“The instructions aren’t clear. The messaging isn’t clear,” said Mark Bucher, co-founder of D.C. restaurant Medium Rare.
58% of DC police vaccinated
Acting D.C. Police Chief Robert Contee said Monday that over 58% of the department “is fully vaccinated and we continue to push forward so please: get vaccinated, get vaccinated, get vaccinated.”
“That’s not bad,” Contee said. “We want to see more people vaccinated, obviously.”
He added that some may be getting vaccinated in their home in the states, where they live, and “they’re not required to report that.”
“So the number may be a little higher than what are reported, but we know for certain that we have 58%. And I’m just going to keep continue on encouraging the members of the Metropolitan Police Department to be fully vaccinated.”
As for offering incentives for members of his department to get fully vaccinated, Contee said: “Yeah, I want them to be healthy and safe. That’s the incentive. I want them to be healthy and safe.”
On Friday, a DC Fire and EMS spokesman told WTOP that 723 out of roughly 2,100 employees (around 34%) are currently declining the vaccine. Around 190 members are still considering getting their first dose. The rest have received at least one dose.
DC Council to vote on extending health emergency
D.C. Council Chair Phil Mendelson said lawmakers will vote on extending Bowser’s health emergency authority — which currently expires at the end of May — to July 15.
Mendelson warned that it was “possible” the council doesn’t end up voting on it Tuesday, “because there’s some work going on with regard to some of the provisions in the bill.”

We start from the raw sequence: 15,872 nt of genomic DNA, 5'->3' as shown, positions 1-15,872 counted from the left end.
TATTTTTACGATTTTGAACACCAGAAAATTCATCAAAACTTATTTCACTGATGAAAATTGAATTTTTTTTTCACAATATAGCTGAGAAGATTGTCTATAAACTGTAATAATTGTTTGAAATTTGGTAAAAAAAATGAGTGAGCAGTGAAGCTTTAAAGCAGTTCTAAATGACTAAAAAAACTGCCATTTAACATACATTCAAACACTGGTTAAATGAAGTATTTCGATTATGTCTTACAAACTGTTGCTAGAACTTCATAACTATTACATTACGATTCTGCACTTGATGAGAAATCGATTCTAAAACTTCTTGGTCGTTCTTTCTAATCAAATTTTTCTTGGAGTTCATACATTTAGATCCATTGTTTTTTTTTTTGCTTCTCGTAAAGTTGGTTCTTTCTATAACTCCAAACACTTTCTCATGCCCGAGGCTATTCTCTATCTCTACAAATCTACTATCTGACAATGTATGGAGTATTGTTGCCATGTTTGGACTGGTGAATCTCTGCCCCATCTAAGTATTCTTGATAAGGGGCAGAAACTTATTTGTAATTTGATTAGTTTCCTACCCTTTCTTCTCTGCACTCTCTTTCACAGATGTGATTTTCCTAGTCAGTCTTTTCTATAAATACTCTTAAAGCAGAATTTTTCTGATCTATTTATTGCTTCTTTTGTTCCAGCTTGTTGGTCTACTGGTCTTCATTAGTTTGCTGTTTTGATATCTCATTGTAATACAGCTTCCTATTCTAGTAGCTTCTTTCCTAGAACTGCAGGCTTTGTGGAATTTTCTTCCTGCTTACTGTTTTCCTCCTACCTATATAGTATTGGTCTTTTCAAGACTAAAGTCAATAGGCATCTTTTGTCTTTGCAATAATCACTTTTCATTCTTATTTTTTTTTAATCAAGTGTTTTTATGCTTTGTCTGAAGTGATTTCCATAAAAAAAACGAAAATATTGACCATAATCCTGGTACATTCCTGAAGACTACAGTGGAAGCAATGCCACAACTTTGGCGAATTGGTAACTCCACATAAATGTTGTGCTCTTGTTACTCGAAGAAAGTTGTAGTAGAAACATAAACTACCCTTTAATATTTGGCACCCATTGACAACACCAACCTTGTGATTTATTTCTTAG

But, he said, the vote will come in two weeks otherwise.
Whether or not this is the last time the mayor’s authority gets extended, Mendelson said, “I think we’re getting close. But I don’t know that I would say this is the last time.”
“The effect is that it continues to give the mayor authority to reopen or, if necessary, and I hope this doesn’t happen, to roll back, dial back the openings,” Mendelson said.
“But as you know, we are not in this city fully open. I have to say that I support where the mayor has been on this, because following the public health experts is important. And I think we’ve seen that the city has done better than other jurisdictions in the country, which have seen a substantial spike in cases from time to time.”
New portal for vaccine records
DC Health launched a new online vaccine record portal Monday: myir.dc.gov.
It gives D.C. residents free access to their official vaccination records. At the site, residents can view and print copies of their — and their dependents’ — vaccination records at any time.
The records provided by the portal will be accepted by places that require proof of immunization.
There is a registration process and “a 2-step verification process to match the registration information to locate an exact match in the immunization registry.”
Some people have said they haven’t seen their vaccination records on the app, and Ashley said Monday that could be because they haven’t been transmitted yet. It’s also possible, he added, that patients or their providers may have put in a wrong address or phone number. He recommended using the app’s chat function to get assistance.
WTOP’s Valerie Bonk and Rick Massimo contributed to this report.
- Sign up for WTOP alerts
- Latest coronavirus test results in DC, Maryland and Virginia
- Coronavirus vaccine FAQ: What you need to know
- Latest vaccination numbers in DC, Maryland and Virginia